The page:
Coming from a big corporate environment, inundated with feedback forms and a mechanism in place, however (in)effective, to protect from this, she is unsure of what to do presently. She is afraid that it will come down to her word against his and he will smarmily deny it. Except for the 11.45 PM telephone calls, I remind her, there is proof of that. That there haven't been any remarks or conduct of a sexual nature is something she clings to. She thinks (or hopes) he's just another one of those boorish men who simply won't take no for an answer but is intrinsically harmless. I think staying quiet and hoping for the best is taking a biggish risk.

Yesterday, he informs her of the new little mini-project they must work on together, just the two of them , he says with a big smile. He's arranged it with her boss and everything. It turns out to be legitimate, even if her contribution is unnecessary. Obviously she can't refuse. It is work. Nevermind that now she is forced to spend much more time alone with him, in a conference room, possibly having to fend off more direct advances. I tell her, that the next time he asks her about anything outside of work or tries to contact her after hours, she must be polite but firm in telling him that she doesn't appreciate this kind of behaviour and finds it inappropriate. In the meanwhile that she should talk to the other women at work, find out if greasy guy has made a pass at anyone else in the pass. Or at worst she must talk to her boss. Another friend suggests she lie and tell him that she is engaged. It's a small office, I don't think she can sustain the lie. Besides, I suspect that it won't faze him. It is not love or any genuine feeling that drives this man, neither does a fear of any perceived impropriety. He's 17 years older than she is. And he can't take no for an answer. You'd think he'd have some sense, the old, greasy fuck. Is it some form of sadism, to watch her squirm silently, to feel power over her ? Is it a game?

I do not want to say it to her, because I don't want her to think it's her fault, it isn't. His attentions were rebuffed as soon as they were recognized. But I know how people can be. Her open, friendly girlishness is attractive - as is her ready laugh and smiley eyes. Maybe he takes this as invitation. I know that many men are narcissistic enough to think it is all aimed at them. Maybe it is that she is open about enjoying a drink that he has misinterpreted - the old 'women who drink are women who are loose' and therefore fair game. Something I've heard all too often for me not to make the association. Maybe it is that she is 'modern' in a city that is still mind-blowingly conservative. But I do not want to blame a culture, a city, however prejudiced, for this man's indiscretions. I will not make excuses for someone just because he fits a stereotype.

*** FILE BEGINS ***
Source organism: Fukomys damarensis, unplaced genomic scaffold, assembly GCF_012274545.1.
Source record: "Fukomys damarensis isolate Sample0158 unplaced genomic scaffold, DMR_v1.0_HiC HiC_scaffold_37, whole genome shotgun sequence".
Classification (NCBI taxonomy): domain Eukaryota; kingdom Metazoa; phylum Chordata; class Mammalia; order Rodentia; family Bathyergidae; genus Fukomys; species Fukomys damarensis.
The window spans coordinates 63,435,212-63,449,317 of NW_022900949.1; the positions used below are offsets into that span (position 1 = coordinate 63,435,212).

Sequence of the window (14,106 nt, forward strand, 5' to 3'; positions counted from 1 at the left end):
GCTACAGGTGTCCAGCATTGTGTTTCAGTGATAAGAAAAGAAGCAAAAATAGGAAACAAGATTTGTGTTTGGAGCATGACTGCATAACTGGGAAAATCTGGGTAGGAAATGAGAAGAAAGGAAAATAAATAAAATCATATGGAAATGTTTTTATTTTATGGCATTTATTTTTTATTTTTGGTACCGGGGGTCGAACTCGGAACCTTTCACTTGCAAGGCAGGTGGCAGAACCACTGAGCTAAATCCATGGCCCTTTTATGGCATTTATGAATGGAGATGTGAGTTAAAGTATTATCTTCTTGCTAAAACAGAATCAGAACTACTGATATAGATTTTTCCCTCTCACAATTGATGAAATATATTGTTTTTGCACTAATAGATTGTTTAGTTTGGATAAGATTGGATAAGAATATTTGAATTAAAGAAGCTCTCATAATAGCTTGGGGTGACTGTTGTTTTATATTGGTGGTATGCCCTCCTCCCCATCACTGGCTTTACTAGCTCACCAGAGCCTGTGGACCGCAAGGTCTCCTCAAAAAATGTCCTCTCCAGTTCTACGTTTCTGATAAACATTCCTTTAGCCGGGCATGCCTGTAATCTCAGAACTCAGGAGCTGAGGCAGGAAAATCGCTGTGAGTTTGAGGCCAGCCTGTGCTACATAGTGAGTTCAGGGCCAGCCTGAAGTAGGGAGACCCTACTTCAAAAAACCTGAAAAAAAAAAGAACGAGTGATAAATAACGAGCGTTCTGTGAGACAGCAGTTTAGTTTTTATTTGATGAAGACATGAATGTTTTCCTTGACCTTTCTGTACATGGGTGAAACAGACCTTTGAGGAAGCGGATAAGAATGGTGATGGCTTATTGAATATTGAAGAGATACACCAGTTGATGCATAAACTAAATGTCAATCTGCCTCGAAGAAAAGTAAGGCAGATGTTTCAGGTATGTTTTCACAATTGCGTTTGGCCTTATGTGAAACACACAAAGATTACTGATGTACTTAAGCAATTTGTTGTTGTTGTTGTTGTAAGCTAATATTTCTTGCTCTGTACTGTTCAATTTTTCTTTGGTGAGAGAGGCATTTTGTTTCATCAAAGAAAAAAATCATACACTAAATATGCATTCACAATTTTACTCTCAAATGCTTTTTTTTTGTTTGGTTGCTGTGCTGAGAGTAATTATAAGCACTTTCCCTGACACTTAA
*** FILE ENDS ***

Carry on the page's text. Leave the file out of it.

Tomorrow, they begin their joint project. I'm hoping for her sake he will be professional, stick to work and toe the line, even if barely. Going by the past few weeks, maybe it's expecting too much. These things more often escalate than die down I'm told. So, in the meanwhile, I guess I'll turn the volume up on my ringer just in case she calls. From 5000 miles away, the only thing I can really do is hope and listen.


UPDATE : In the short time since I've put this post up, I've already heard from quite a few people. All of whom, (four of them being very sympathetic men) know at least 1 person who has suffered through this sort of thing or worse. Appalled enough by how things can be to write this, I'm horrified even further as it occurs to me that perhaps it is far more rampant than I imagined.
I always imagined that when this sort of thing happened, only meek women wouldn't have the courage to speak up. Now I see that sometimes speaking up has consequences that forces one into situations where it means choosing between the devil and the deep blue sea. It can mean setting yourself up for public scrutiny, accusations of mis-conduct (because ofcourse, a woman invites all the attention she is bestowed with) and many aspersions of guilt.

While it's all very fine to rant academically about this kind of thing, those lucky enough to work in a great environment (including me) have little idea what it can be like to have deal with this on a day-to-day basis. Especially for those that work in organisations that don't provide a framework of liability/accountability to check this kind of misbehaviour. Behaviour that is clearly improper, that makes it very difficult for a woman to work and yet doesn't cross over into what ( I think) would constitute sexual harassment. Does anyone know what the line is? Legally, maybe?